Make sure that you add the pellets to the water before adding to the well water. Don’t put the pellets into the bucket and then add water as it will cause a reaction that could send you some toxic fumes. Adding the pellets to the water will avoid this.
Alternatively, if you are a well owner you should look into a chlorinator system so you can easily shock your well when needed. Some well owners like to shock their well once per year to be on the safe side.
Since there are other things that can contaminate your well, this system is great because you can use different solutions to disinfect. All you have to do is load up the tank with whatever disinfectant solution is called for and then run the pump. Mixing is easier and safer when you use a chlorinator system.
Frequent testing and the possibility of needing to shock your well every year or two is something that comes with the responsibility of owning a well, unfortunately.
FAQ About Shock Chlorination
Yes, it is possible to use too much bleach. In fact, too much bleach can corrode the metal parts in your well and lead to damage with the well not functioning properly. Also, the chlorine will linger in your water and you may need to filter the water for a while while testing periodically before the parts per million are low enough to not be a problem.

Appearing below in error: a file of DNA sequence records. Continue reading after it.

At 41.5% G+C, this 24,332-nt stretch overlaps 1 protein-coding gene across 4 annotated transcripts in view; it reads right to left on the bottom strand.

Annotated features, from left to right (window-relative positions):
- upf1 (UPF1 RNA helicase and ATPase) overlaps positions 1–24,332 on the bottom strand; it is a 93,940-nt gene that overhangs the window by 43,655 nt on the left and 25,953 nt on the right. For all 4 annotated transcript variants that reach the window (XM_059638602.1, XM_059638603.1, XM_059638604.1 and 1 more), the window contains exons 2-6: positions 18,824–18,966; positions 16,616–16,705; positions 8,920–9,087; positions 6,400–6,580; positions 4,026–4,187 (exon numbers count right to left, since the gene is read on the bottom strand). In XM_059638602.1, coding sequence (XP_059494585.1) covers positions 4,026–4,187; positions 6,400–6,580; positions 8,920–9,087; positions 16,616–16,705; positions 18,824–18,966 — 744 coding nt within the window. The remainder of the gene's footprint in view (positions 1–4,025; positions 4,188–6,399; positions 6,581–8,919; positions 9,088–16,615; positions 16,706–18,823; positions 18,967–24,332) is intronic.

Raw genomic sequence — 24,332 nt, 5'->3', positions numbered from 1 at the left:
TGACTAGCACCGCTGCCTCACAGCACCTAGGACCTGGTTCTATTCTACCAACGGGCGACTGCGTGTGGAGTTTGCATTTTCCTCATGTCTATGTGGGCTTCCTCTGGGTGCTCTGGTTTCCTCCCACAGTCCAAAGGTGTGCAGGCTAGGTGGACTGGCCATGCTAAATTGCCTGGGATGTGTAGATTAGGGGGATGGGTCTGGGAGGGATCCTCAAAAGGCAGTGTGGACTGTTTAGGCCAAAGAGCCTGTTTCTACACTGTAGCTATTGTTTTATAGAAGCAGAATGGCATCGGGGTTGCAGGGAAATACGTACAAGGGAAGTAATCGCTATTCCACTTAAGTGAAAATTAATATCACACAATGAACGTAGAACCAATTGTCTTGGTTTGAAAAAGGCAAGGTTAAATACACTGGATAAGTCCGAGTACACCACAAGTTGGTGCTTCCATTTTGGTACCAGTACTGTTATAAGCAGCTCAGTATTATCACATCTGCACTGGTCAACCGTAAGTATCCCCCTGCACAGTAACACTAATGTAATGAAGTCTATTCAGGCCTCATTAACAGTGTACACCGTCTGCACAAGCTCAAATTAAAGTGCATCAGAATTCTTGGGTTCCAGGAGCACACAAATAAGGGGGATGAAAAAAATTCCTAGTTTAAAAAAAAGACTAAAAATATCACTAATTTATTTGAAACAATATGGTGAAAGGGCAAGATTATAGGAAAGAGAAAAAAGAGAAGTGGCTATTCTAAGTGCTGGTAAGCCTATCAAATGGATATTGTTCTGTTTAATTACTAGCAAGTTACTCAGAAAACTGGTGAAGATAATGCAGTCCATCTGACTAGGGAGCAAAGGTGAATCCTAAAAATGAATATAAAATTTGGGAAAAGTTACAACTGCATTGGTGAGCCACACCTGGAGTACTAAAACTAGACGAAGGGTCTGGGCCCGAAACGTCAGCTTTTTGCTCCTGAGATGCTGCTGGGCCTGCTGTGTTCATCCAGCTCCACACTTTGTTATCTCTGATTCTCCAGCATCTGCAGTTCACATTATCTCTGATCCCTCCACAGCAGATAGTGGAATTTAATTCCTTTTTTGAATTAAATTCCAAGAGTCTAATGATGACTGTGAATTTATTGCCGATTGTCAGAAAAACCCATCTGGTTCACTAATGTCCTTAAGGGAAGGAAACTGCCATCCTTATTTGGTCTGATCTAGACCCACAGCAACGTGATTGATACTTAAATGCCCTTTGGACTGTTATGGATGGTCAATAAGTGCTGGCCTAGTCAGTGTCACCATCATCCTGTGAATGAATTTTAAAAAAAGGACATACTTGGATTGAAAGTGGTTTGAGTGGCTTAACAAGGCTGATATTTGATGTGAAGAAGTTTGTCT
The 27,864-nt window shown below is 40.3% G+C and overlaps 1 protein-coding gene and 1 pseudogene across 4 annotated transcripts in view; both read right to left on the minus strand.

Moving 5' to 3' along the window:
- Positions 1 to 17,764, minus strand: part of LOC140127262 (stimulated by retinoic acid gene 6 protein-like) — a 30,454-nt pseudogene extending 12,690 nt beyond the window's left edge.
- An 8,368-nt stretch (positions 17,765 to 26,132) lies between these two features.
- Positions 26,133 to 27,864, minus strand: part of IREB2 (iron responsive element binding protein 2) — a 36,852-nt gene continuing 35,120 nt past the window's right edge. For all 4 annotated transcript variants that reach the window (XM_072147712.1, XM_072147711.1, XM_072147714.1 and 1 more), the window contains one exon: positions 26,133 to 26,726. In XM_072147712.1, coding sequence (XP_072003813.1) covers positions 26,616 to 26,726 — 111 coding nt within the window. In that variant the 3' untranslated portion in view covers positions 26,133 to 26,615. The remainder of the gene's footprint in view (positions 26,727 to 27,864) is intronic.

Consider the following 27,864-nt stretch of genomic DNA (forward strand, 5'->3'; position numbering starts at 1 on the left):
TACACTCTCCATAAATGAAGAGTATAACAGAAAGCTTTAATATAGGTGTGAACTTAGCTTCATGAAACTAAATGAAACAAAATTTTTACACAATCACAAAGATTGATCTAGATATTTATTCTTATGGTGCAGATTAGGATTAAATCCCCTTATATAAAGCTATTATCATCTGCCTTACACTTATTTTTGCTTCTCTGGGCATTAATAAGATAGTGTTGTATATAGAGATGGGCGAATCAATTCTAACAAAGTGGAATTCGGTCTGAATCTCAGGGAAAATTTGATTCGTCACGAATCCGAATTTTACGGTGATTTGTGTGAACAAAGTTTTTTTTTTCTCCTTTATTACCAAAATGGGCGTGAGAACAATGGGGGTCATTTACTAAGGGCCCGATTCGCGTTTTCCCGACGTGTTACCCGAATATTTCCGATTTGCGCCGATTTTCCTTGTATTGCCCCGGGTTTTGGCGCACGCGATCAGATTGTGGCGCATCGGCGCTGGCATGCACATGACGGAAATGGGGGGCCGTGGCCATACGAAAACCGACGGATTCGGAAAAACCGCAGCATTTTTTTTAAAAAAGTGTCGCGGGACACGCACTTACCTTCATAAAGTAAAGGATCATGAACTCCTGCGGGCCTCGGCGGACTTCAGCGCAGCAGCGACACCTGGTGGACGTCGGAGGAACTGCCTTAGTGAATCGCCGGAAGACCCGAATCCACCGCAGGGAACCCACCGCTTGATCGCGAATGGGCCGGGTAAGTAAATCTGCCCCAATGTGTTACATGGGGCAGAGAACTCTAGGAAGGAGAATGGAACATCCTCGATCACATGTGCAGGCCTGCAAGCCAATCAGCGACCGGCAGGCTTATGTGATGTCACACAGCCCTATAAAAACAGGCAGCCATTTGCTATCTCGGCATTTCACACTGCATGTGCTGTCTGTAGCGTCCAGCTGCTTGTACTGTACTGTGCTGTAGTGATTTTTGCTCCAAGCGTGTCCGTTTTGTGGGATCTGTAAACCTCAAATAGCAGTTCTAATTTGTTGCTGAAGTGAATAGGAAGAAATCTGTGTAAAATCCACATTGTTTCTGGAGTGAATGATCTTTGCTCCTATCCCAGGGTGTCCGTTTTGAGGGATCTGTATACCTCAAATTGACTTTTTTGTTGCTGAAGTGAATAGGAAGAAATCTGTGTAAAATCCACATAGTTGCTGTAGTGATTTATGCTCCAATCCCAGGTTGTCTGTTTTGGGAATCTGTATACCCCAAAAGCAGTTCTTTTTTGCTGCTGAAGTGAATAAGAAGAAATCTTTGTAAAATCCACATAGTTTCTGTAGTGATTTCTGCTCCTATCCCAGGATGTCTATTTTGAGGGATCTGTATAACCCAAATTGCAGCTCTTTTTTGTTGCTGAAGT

If you hire a company to do it, it can cost anywhere around $100 depending on where you live. Doing it yourself will only cost as much as the chlorine, 10 gallon bucket and the safety supplies to do it. If you buy a chlorinator system, then the initial cost is in the hundreds of dollars but you’ll have an easy system to use for years to come without ever needing a professional.
You should be testing your well once per year and shocking according to what the test results say. If they come back as safe to drink every time, then you don’t need to shock your well at all. If you want to feel safe, then every 3 to 5 years is good enough unless your tests do come back as being contaminated.
You likely have some heavy metals in your water with the most likely culprit being iron. You’ll need to use a well water test for heavy metals to see if that is why your water is turning brown after using bleach or chlorine.
If you are thinking of shocking a well for coliform but are intimidated then I hope this article has shown you that it isn’t as scary a thought as it seems.
Of course, you do need to be careful and take precautions as it can be dangerous when you are handling chemicals like chlorine. With some preparation, patience and this guide, you can make sure that your well is safe for you and your family.
If you have any questions about this or need some clarification, then drop a message in the box below. I’ll get back to you ASAP!